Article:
Could digital finance be a significant benefit to developing countries?
Coinbase is to use the Ethereum decentralised platform to bring a web browser type experience to mobile phones, allowing the user to access financial services via an open network.
Token is the name of the new unit, and Coinbase listed the primary functions of the service as a private messaging app, a user controlled Ethereum wallet, and a browser for Ethereum apps.
A driving force behind the initiative is the success of WeChat, a digital payments service in China that is being widely used, and also works on a basis of open protocols.
Given the ubiquitous nature of cyber threats, security is regarded as central to the new service. A feature geared towards achieving this is the built in reputation system, aimed at advising the user on trustworthy connections. As transactions increase with a specific user and app, trust levels are built upon.
Token is also designed so as not to host any other apps accessed by the user, a further feature that is beneficial to security and overall control, keeping the user in command of their funds.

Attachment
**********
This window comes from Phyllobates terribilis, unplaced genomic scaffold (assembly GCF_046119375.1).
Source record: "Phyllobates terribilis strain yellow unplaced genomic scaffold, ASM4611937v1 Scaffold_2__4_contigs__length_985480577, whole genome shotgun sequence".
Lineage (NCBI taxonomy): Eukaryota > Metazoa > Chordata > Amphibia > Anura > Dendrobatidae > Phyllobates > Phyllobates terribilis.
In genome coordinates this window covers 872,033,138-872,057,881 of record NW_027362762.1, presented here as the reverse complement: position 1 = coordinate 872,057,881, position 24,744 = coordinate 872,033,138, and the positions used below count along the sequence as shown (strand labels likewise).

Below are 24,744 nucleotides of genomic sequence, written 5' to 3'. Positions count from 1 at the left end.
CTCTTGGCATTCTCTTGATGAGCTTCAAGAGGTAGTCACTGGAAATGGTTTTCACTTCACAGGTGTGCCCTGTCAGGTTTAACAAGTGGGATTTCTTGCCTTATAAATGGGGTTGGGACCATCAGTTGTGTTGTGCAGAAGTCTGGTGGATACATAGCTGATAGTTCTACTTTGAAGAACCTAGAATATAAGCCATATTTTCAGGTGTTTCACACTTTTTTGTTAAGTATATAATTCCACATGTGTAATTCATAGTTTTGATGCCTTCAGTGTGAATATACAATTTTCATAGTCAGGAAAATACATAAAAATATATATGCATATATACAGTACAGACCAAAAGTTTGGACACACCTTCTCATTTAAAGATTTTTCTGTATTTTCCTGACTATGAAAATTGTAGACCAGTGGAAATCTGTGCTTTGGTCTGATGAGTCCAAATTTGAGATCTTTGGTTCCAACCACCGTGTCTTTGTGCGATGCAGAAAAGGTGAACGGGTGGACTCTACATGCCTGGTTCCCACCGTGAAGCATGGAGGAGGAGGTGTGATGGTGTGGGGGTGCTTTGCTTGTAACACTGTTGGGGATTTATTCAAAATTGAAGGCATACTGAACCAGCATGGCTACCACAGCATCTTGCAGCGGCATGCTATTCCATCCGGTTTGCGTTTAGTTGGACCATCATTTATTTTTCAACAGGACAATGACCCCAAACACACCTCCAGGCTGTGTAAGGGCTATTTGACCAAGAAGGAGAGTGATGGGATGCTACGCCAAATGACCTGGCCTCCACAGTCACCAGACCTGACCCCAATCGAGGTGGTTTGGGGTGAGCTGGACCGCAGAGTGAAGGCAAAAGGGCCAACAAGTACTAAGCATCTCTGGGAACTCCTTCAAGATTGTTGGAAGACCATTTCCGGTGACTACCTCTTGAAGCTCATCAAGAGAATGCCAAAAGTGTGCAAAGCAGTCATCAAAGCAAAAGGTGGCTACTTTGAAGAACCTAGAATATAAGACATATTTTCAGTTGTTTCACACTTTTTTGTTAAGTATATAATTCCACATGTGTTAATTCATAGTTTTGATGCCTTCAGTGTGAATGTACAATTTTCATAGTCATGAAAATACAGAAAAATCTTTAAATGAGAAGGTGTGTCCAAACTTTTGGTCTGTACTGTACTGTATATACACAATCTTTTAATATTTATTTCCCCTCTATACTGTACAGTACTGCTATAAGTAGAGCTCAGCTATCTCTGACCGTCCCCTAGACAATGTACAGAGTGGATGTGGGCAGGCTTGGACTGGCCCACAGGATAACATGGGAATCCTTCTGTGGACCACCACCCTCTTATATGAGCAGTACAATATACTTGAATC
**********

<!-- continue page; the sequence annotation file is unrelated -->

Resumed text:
In the introductory blog post by Coinbase, some long terms goals are set out with a humanitarian direction, it says it aims to: “Provide financial services to the ~2B people in the developing world who have a cell phone, but don’t have access to a bank account.”
The blog post details the reasons behind this angle further by quoting The Gates Foundation, which said: “Worldwide, more than 2.5 billion adults do not have an account at a financial institution…Women, in particular, are largely excluded from the formal financial system.”
Ethereum have also provided the platform for the recently initiated Enterprise Ethereum Alliance, an alliance between major organisations such as J.P Morgan, Accenture, and Microsoft to work towards the uptake of Blockchain. This use case represents further interest in providing open-source services.